Upon learning that Vice President Joe Biden had met with Elizabeth Warren in secret, Martin O’Malley and Jim Webb quickly jumped out of their kindergarten seats yelling, “Me too, me too; I had a meeting with Joe Biden!”
The difference with Warren is that she could be a critical aspect of Biden’s path to the Democratic nomination. Not so much, for O’Malley and Webb.
Hillary, even to Democrats, is a less-than-ideal candidate. Democrats today are having an acid flash-back to the “inevitability” of 2007. There is no Obama on the bench, or even within hailing distance of the nomination, this time around. Hillary’s numbers are fading; the e-mail issue won’t go away; the issues related to the Clinton Foundation are an investigative headline away from pummeling her numbers further. The same goes for Benghazi.
There is a strong argument to be made that Progressive Democrats would prefer Warren over Clinton. Clinton’s strong ties to Wall Street are a fundamental concern to the Progressive Left, as is her lack of engagement and energy. Hillary’s campaign, to date, has been the same old, same old, and the Democratic activist base is not thrilled. Tellingly, no reports have surfaced of Chris Matthews experiencing a Hillary-induced thrill up his leg.
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In this climate, Uncle Joe can do three things that could nearly assure a path to the nomination.
First, get Warren to agree to running as his Vice President, and announce it at the same time he announces his candidacy. Go with a twofer.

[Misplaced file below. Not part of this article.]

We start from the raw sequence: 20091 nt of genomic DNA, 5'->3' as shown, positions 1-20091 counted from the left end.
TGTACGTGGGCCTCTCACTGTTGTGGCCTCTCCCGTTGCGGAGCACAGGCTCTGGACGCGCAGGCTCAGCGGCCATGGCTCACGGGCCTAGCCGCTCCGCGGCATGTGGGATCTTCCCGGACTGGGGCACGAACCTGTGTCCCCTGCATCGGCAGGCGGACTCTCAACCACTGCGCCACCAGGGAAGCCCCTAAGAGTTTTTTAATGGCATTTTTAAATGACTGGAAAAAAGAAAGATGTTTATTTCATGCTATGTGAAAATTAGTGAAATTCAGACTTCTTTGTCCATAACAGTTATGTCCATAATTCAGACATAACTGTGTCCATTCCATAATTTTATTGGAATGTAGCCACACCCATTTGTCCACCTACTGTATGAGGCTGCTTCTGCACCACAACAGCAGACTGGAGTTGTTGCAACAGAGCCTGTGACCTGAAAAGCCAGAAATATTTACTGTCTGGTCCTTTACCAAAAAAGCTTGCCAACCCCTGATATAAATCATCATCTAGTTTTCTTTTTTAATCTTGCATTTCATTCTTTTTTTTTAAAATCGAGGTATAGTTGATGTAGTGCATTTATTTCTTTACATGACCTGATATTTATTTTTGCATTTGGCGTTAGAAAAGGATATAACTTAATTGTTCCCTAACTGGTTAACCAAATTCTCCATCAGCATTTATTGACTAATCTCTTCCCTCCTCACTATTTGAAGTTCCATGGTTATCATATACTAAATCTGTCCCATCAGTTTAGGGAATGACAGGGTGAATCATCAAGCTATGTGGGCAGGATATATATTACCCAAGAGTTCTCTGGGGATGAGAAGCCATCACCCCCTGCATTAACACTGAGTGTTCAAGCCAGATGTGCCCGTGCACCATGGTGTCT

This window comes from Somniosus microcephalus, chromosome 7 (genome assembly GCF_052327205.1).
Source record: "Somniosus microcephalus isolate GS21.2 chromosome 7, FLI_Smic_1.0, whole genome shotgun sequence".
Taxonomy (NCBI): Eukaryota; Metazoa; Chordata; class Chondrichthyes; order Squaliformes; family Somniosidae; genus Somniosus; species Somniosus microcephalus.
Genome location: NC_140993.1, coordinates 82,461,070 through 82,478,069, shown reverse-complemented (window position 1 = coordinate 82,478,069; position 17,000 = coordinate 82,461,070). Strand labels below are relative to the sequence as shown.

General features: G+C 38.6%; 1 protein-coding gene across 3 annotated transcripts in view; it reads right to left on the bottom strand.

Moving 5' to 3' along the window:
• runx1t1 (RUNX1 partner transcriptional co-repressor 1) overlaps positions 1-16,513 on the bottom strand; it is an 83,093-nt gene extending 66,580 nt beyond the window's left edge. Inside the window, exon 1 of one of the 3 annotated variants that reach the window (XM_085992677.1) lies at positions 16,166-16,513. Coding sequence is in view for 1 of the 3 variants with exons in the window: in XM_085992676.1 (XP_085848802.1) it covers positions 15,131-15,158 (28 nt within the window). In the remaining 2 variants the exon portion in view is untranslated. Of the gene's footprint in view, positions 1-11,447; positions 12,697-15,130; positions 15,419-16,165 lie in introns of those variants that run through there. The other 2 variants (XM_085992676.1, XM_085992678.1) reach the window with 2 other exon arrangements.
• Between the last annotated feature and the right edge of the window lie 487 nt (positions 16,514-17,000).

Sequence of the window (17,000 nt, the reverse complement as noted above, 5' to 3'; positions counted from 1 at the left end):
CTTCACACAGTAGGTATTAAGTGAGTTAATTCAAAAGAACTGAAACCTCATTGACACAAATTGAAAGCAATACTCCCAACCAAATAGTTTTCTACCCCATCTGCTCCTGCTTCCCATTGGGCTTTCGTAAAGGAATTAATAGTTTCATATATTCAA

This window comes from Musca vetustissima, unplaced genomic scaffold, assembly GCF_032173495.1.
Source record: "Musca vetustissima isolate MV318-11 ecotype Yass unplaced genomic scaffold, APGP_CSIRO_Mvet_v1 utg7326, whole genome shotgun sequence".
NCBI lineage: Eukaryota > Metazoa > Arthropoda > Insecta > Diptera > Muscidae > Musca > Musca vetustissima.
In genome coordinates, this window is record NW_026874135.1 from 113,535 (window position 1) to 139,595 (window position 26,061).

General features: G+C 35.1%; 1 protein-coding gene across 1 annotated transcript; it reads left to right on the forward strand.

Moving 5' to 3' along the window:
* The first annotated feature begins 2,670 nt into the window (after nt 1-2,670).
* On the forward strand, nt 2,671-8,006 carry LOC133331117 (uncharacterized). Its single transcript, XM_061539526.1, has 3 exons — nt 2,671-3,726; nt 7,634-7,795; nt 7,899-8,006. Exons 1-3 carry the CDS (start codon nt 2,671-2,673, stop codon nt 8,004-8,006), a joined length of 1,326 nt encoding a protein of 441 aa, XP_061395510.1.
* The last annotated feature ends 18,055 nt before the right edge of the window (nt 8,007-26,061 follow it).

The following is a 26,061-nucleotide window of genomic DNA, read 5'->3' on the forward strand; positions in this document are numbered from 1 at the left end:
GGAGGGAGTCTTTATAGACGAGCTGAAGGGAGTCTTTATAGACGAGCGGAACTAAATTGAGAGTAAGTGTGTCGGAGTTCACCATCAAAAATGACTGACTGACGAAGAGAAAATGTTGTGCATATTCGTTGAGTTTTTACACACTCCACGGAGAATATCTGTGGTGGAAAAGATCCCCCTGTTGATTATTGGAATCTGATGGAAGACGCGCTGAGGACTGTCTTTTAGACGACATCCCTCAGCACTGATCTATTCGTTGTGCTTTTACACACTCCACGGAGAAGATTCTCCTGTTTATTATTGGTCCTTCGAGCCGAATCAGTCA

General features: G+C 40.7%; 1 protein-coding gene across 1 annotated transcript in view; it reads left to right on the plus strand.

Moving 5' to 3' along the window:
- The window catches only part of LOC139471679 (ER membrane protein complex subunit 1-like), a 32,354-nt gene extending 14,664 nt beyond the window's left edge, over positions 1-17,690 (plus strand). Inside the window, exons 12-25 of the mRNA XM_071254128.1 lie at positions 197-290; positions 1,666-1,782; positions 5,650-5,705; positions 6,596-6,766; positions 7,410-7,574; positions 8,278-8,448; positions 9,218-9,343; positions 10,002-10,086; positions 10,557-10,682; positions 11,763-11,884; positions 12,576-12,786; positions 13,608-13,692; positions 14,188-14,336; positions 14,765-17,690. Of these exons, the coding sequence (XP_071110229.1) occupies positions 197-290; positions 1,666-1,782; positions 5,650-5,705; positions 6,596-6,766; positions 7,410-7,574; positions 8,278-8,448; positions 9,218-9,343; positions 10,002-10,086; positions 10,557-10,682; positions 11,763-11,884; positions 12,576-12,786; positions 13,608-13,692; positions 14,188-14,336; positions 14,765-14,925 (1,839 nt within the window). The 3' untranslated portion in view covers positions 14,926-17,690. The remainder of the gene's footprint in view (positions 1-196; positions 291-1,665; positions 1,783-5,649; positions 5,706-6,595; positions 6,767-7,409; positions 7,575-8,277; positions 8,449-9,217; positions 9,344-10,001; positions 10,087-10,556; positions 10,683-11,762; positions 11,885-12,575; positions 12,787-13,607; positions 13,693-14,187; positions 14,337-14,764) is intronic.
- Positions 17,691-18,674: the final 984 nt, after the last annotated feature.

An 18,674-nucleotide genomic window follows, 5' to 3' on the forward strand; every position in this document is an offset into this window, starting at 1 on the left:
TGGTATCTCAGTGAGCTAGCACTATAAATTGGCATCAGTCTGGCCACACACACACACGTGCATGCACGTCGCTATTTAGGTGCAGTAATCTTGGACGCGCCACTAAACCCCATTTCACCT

At the same time, commit to one term. That manner of announcement will accelerate the energy on the Left, which will be fully prepared to wait four years for an Elizabeth Warren presidency while rallying to the short term stewardship of Biden.
Biden can also make the case that he is the only one who can assure the Obama coalition that the Obama agenda and policy initiatives will be protected and continued. After all, he’s been there, on the inside, and knows where the bodies are buried. Hillary has faced significant challenges in attempting to reconstruct the Obama coalition, and it remains a serious question whether she can do so, despite her excellent pandering skills.
Joe’s path to the nomination is clear: recruit Warren, announce the alliance early, commit to one term, and promise to extend the Obama policy initiatives.
That is not to say this is an assured path to a Biden presidency, but it will force Hillary to further differentiate herself from the Obama policy initiatives – which makes winning over the Obama coalition a lofty challenge.